October 23, 2008 | Author: PM Hut | Filed under: Project Lifecycle Phases
After you have the right orientation of your position in the organization, you need to look for your tools that will help you in your project management work. This is a very important phase and you should never rush through it, even if you are told otherwise. Just as you may not know the tools that a mechanic uses to fix your transmission, those around you may not realize what tools you need to develop your solution into a project.
The sophistication of your tools, or methodology and processes will greatly depend on the organizational structure and its maturity. The advantage of project- oriented, PMO-enabled and mature organizations is that they usually have a myriad of project management related tools and processes. A disadvantage is that they may be strict and impose them on you even if you feel that an alternative would better suit the situation.
If you are in a small, functional or a weak matrix organization, there most likely is no formal project management methodology. If you are in an average organization these days you probably have at least a Charter, Plan and Status Report templates. If you don’t, create them! Use this advantage and your creative senses to be a pioneer in helping establish a proper methodology for your organization.
The Project Charter should be your bible and your best ally. It should state clearly who is responsible for what on the project. This statement will frequently become very handy for some people who have short memories, unintentionally or otherwise.
The Project Plan should be your best friend and an all–in-one daily report, which you always have to keep in harmony with the Charter. Start the Plan like an empty book. Begin with the Preface (taken from the Charter), followed by the Table of Contents (written during the planning phase) and then Chapters will be written during the execution phase.
Your weekly Status Reports/Meetings are too important to miss, even if you are told otherwise. Those reports/meetings have a dual purpose as a great monitoring and control tool. They keep you in check, as you HAVE to know where your project is at all times and communicate it to others. While you are preparing for a status report you are also on top of your risks, issues, and of course status (time, scope, resources, and quality) of the project. If you are not required to have weekly meetings you should push the status reports in weekly e-mails to your management, sponsor and the client, at the very least.
It is very important to adopt project management standards, methodologies and procedures that work well in your circumstances. I understand the urge we all have to make shortcuts and try avoiding some stuff we find boring, such as documenting emails you get from your clients, or indicating in the Plan the exact outcome of your project and accurate measures of its success. What I discovered, however, is that my best and easiest project was the one where I applied project management methodologies taken from the industry best practices and tailored to my organization. I then followed, religiously in fact, the self-imposed process even in cases I was not asked to.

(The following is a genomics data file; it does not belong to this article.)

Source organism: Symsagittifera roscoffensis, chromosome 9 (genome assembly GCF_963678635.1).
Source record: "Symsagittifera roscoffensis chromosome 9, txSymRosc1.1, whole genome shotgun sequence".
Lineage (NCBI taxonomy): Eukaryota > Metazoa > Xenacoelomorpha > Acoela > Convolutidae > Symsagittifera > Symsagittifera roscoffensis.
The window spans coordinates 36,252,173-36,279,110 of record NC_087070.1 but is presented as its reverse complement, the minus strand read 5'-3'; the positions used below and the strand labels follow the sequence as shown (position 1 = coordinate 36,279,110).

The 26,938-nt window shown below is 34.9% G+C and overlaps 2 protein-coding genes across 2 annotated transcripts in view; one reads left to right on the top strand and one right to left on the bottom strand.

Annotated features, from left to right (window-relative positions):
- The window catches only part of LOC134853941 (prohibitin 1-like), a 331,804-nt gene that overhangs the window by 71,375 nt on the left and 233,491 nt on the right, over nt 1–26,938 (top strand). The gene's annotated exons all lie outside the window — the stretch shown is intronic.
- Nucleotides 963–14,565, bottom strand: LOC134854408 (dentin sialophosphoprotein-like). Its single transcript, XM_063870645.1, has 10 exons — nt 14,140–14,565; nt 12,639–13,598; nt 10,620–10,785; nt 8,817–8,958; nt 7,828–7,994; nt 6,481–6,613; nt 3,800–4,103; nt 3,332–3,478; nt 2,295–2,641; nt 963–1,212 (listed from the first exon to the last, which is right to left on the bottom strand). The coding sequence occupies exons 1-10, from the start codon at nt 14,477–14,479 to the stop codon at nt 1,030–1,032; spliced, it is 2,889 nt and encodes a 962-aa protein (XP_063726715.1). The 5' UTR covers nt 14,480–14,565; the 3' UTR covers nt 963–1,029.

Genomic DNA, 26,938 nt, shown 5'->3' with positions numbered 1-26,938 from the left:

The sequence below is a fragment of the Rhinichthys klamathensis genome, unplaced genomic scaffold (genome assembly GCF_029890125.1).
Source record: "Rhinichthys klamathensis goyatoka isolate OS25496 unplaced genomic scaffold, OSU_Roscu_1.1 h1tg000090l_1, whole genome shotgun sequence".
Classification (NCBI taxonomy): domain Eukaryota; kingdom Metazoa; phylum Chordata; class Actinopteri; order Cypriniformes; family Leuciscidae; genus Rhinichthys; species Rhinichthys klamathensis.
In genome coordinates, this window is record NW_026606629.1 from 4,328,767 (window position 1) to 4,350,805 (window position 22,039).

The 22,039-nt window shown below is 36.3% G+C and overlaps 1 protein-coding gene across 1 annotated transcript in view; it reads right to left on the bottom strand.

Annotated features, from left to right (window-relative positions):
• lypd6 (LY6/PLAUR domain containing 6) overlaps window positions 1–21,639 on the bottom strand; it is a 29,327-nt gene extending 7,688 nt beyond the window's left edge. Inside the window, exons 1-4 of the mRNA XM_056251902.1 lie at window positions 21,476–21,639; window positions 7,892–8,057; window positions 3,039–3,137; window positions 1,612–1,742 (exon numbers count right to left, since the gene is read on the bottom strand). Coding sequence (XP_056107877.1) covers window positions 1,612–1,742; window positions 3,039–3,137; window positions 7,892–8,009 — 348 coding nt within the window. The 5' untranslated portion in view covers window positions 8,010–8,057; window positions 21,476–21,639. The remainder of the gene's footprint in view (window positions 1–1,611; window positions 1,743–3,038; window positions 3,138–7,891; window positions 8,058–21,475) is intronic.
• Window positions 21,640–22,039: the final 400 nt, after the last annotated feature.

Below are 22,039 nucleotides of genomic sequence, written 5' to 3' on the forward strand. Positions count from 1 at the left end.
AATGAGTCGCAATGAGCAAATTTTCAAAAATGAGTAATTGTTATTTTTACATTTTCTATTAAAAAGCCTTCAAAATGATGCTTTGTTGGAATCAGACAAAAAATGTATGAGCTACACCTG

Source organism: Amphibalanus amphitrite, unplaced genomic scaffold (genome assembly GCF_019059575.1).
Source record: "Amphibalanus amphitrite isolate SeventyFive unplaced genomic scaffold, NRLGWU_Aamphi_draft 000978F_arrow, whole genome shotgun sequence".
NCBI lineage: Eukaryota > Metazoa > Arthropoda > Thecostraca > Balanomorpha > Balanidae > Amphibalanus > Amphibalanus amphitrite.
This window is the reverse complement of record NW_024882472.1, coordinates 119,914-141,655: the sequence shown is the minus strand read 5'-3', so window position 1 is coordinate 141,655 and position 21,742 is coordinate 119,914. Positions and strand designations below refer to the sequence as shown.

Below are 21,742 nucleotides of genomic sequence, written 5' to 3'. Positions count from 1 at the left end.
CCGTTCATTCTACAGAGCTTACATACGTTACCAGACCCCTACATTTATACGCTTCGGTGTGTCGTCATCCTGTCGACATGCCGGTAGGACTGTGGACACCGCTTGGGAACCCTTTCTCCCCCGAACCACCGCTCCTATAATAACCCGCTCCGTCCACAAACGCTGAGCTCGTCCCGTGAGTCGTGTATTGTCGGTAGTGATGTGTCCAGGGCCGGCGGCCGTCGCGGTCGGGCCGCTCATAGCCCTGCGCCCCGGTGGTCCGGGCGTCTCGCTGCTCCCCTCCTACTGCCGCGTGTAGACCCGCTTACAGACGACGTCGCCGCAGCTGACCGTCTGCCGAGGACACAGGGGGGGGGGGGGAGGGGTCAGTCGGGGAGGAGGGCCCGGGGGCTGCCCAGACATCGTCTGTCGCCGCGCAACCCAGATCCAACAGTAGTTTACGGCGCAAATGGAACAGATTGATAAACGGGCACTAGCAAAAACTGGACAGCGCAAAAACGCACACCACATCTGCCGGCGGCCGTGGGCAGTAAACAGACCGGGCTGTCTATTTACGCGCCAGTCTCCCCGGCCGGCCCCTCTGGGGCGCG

Finally, once you establish the methodology and processes, resist using Microsoft Project or any other project management application yet at this early stage. As I mentioned already, once you pass the stage of making sure that your project is right you want to make sure the project is done right. Make sure you establish a stable baseline first before entering your artefacts into the system to avoid the inevitable re-work imposed by changes.
Azra Duric is a certified Project Management Professional (PMP) with 15 + years of experience in the IT industry; spanning the government, financial, education and other non-profit sectors. She has a degree in Mathematics from the University of Sarajevo, Bosnia and Herzegovina and a Post Graduate Diploma in Office Systems and Data Communications from the University of Leicester, England. Since Azra moved to Canada in 1996 she has been working in a variety of government and non-profit sectors in Ontario and has been professionally working as a project manager for the last five years. She is a member of the PMI-CTT (Project Management Institute Canada Technology Triangle) Chapter and WIPMSIG (Women in Project Management Specific Interest Group). Azra lives in Guelph, Ontario and can be contacted at firstname.lastname@example.org. More information about Azra can be found on her blog http://azra-pmp.blogspot.com.
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